Independent Scotland would face 'tough choices' on public spending

An independent Scotland would have to rein in public sector spending or face “starker” long-term economic prospects than the rest of the UK, according to the Institute for Fiscal Studies.

The think-tank compiled a report examining whether oil revenues would compensate for the higher average outlay on services such as care for the elderly and higher education.

Although independent oil revenues would have put Scotland in a relatively strong position in recent years, the IFS warned that the sector was prone to volatility and resources were likely to diminish over time.

It also noted that the funding gap between Scotland’s public finances and those for the rest of the UK has widened since the 1980s from around 2% to as much as 7%.

Alistair Darling, chair of the Better Together campaign, said the report set out in “stark terms” how dependent Scotland’s economy would be on the oil and gas industry.

He said: “North Sea oil is notoriously volatile and, according to the report, the only way that we would even come close to balancing the books in future would be by ensuring that what oil we have left is sold at the highest possible price.

“An economy paid for at the petrol pump is not what Scotland wants or needs.”

But the Scottish Government said the report showed Scotland was capable of paying its own way.

Finance secretary John Swinney said: “With the appropriate share of North Sea revenues, Scotland's public finances have been stronger than the UK's in every year from 2006-07 to 2010-11, with an average fiscal deficit lower than the UK's since 2000.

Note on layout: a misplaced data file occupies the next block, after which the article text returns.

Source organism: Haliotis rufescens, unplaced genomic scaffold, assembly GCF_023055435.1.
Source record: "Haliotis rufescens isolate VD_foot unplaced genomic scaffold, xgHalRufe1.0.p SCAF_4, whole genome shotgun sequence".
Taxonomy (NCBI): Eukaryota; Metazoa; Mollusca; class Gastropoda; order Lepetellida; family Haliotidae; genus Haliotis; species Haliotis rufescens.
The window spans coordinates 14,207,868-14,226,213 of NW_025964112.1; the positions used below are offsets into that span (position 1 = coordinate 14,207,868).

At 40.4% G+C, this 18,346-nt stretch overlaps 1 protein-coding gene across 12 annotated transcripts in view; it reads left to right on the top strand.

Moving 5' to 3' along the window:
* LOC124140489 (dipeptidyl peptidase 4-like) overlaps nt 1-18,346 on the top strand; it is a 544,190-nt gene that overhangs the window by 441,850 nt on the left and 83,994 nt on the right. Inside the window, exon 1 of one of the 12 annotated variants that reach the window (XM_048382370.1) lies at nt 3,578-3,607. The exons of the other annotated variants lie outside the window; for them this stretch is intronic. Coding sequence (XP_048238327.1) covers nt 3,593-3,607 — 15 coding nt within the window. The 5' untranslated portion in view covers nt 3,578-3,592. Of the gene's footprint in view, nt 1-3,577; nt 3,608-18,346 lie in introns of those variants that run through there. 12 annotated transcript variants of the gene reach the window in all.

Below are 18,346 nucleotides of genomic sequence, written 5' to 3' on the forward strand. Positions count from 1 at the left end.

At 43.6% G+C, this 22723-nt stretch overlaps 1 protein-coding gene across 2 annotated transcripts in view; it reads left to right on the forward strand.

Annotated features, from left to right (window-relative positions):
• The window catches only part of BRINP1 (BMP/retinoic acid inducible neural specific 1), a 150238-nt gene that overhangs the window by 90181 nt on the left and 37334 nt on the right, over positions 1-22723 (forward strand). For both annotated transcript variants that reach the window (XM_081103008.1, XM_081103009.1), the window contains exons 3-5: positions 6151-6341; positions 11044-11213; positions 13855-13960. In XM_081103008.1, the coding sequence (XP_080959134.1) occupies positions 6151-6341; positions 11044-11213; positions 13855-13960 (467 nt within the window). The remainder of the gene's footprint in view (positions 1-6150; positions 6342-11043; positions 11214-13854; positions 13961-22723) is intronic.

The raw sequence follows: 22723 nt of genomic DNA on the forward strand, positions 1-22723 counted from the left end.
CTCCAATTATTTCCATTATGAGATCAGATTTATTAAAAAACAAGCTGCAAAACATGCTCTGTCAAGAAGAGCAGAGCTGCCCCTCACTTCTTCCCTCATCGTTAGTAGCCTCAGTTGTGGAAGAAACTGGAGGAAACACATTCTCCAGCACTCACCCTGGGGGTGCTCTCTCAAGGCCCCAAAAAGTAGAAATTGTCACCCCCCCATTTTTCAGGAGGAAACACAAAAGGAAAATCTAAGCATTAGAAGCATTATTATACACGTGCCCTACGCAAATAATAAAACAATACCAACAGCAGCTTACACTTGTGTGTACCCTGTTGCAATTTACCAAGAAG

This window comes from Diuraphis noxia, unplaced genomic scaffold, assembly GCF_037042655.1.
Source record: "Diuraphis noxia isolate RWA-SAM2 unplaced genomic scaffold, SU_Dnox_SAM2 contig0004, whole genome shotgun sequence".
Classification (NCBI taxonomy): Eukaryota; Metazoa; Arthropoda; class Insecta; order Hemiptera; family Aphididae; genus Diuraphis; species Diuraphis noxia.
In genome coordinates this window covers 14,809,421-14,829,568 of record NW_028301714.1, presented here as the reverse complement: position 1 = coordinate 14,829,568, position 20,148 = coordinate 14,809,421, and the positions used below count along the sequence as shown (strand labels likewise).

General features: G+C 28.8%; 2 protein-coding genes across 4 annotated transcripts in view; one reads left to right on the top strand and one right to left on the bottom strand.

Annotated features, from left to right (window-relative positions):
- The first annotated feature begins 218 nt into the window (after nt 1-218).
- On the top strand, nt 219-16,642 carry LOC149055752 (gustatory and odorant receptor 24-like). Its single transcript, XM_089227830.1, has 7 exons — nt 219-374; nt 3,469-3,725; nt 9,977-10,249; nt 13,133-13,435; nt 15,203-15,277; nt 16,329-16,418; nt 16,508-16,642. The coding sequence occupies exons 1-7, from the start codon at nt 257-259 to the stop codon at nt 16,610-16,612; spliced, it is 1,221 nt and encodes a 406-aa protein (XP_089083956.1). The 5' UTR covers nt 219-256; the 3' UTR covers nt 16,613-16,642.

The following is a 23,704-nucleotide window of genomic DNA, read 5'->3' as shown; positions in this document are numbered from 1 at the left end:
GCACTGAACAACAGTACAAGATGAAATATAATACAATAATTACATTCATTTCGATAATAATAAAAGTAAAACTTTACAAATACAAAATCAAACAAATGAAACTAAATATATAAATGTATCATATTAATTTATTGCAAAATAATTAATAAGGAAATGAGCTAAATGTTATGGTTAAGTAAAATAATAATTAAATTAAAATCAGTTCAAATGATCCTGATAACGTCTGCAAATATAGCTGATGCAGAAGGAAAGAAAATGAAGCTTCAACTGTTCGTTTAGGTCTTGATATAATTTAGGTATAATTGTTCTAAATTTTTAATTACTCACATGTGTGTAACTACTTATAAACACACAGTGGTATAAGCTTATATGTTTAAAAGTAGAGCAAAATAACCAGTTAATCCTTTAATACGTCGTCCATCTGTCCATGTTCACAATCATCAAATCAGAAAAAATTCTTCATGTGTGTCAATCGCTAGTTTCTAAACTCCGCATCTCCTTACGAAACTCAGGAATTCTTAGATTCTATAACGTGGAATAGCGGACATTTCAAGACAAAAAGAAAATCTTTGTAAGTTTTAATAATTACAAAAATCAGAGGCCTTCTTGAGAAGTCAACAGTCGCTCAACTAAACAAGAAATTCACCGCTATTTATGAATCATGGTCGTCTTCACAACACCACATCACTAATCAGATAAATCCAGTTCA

“With independence, Scotland will be able to face the difficult financial choices ahead from a stronger position than in the UK and use the full range of economic levers to support growth, boost revenues and deliver public services.”

The IFS said public spending in Scotland was about £1,200 higher per person than in the UK as a whole in 2010-11.

The main sources of higher public sector spending were the Scottish Government’s policy of free personal care for the elderly and not charging tuition fees for higher education, the IFS said.

The study found that if an independent Scotland had a geographic share of oil and gas revenues, the income would be enough to cover the higher level of public spending.

However, if the resources were distributed according to population, it may not have enough to cover its outgoings.

In the long term, it warned that the current spending plans “may not be sustainable in the face of volatile and, over the long run, probably diminishing North Sea revenues”.

The report went on: “That, alongside the same sort of demographic pressures that are affecting the UK and most other European countries, will force some choices on an independent Scotland.”

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